As he got older, Page suffered bouts of depression and was involved in a fatal car crash, fell victim to panic attacks, loved and lost (resulting in cataclysmic grief), but all the while deepened his interest in and knowledge about music and began to meditate — a practice that he continues to this day and that has benefited him enormously. One summer, when he was still in his teens, his mother sent him to the Tanglewood Music Center, in Lenox, Massachusetts — an experience that proved to be “nothing short of an awakening,” as Page puts it. After that, he attended the Mannes School of Music, in Manhattan, and the writing program at Columbia, and eventually, with his eclectic taste and inexhaustible curiosity, began writing criticism. Page dates his critical coming-of-age to his discovery of the compositions of Steve Reich, and if you are familiar with that music, don’t you just intuitively know why it would appeal to someone with Asperger’s?
Parallel Play ends with a brief summary of the author’s life as an adult — marriage and almost inevitable divorce, parenthood that Page both welcomed and avoided, a new relationship in which he finally allowed himself to experience real intimacy, and then a devastating abandonment. Now, despite his accomplishments and a fullness of life that probably most people in his situation don’t get to enjoy, Page says, “I am still gloomy and anxious much of the time — more so, in some ways, than when I was young.” But still, he says, “There will be films to watch, there is music to listen to, there may be something to say.”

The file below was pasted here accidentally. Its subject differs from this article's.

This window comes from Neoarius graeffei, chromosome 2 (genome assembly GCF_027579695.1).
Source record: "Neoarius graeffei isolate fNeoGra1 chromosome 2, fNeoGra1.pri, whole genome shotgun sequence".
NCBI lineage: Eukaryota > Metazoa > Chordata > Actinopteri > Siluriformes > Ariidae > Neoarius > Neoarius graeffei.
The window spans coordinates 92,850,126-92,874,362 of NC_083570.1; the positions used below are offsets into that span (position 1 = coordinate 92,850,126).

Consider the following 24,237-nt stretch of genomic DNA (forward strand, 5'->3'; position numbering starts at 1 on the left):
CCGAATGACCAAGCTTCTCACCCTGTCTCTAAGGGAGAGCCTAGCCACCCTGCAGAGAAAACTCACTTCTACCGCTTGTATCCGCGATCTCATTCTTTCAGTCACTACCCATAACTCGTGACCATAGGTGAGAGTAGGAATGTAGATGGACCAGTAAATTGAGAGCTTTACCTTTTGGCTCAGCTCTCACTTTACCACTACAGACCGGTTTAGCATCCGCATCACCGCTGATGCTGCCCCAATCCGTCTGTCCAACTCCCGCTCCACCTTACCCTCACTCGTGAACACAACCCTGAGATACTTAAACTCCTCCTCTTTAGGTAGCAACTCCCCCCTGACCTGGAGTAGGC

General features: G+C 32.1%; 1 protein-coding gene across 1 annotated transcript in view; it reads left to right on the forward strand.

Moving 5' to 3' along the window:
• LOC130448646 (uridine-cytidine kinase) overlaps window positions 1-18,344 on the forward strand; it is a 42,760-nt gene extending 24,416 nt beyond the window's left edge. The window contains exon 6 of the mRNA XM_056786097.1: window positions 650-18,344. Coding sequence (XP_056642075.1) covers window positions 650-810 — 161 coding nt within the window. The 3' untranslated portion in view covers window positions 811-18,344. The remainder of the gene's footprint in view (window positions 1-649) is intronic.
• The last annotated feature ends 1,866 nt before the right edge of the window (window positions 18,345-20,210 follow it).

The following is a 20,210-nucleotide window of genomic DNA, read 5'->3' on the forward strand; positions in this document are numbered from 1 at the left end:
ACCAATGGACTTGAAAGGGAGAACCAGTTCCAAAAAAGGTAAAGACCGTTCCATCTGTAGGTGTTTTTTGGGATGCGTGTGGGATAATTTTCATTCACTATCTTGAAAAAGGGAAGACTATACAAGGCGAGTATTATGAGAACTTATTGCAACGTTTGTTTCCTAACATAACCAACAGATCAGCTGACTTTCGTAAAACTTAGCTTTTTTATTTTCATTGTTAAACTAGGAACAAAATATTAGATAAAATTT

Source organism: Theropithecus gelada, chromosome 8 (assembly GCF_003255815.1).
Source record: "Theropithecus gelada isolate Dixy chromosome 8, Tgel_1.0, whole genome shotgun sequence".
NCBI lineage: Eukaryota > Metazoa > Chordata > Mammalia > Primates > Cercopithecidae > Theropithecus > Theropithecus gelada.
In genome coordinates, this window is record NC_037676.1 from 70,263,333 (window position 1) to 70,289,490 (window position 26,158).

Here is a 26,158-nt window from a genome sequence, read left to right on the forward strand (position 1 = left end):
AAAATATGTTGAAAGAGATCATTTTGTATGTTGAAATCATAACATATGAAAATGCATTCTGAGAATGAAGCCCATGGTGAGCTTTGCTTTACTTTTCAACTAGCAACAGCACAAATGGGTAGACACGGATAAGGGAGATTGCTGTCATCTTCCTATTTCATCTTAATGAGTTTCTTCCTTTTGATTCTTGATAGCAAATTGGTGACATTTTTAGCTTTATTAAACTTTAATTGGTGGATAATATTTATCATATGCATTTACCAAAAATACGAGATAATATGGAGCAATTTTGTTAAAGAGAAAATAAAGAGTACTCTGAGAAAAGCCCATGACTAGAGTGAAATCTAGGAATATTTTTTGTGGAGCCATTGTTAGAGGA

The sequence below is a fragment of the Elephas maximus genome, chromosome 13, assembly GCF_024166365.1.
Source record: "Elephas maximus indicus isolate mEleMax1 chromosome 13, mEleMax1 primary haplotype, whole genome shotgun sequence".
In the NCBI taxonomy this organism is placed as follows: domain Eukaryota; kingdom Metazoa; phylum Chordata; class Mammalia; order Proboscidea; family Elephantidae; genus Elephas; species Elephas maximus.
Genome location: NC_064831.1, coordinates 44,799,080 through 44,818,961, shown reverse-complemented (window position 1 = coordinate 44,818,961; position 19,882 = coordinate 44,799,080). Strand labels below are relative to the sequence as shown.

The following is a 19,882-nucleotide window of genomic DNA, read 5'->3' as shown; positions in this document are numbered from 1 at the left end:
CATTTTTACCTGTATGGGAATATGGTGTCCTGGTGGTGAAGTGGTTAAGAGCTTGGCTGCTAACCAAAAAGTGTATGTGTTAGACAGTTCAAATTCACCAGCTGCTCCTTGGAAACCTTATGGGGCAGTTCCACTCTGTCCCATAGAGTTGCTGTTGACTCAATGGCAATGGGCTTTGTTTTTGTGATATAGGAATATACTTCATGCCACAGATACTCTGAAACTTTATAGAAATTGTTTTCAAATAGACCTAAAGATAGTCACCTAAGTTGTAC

Which leads us back to the author’s description of how it felt to have Asperger’s as a child — the dismay at the way people “kept changing.” I have little scientific knowledge of this syndrome, of course — little understanding of the wiring of the Aspie’s brain, or that of my own — but reading Parallel Play has helped me understand in a more direct way the feelings of Aspies, the appeal of fixed experiences for people with this condition. A movie basically stays the same forever, so do historical dates, places on a map, musical compositions (with some room for individual interpretation), mathematical formulae, electronic devices, and so on: these phenomena do not keep changing. What comfort for a sensibility so attuned to and bewildered by and often hurt by mutability. We all have at least some of this craving for stability and permanence, and Page helps us understand what it must be like to be much farther out on this spectrum of longing and awkwardness.
The writing here is for the most part clear, conversational, mordantly funny. In fact, you wonder how the author can have such a wide palette of expressiveness, given the nature of his nature. And only occasionally did I detect a wisp of Asperger’s in the voice. For example: “My reading on Zappa led me to Captain Beefheart (born Don Vliet).” “Born Don Vliet”? It seems odd to add this footnote of precision to a passage about musical passions. And the cries of a rape victim in Willimantic, Connecticut, “attracted the attention of a rescue team, and Frank [the rapist] was soon fleeing through the woods, of which there were then a great deal.” “Of which there were then a great deal”?
If you read Page’s piece in The New Yorker a couple of years ago, that may be all you need. Like more and more books these days, this one is pretty short and feels truncated — you may expect a fuller picture of the author’s more recent life than the one sketched here. But if you didn’t read the magazine piece and you are at all curious about this increasingly recognized condition, or why your neighbor won’t meet your eyes, or some people enjoy routine so much, then…well, then, you might also like to know — as Tim Page himself might tell you, with his admirable humor and self-awareness — that the galleys of Parallel Play measure exactly 8 1/2 by 5 1/2 inches.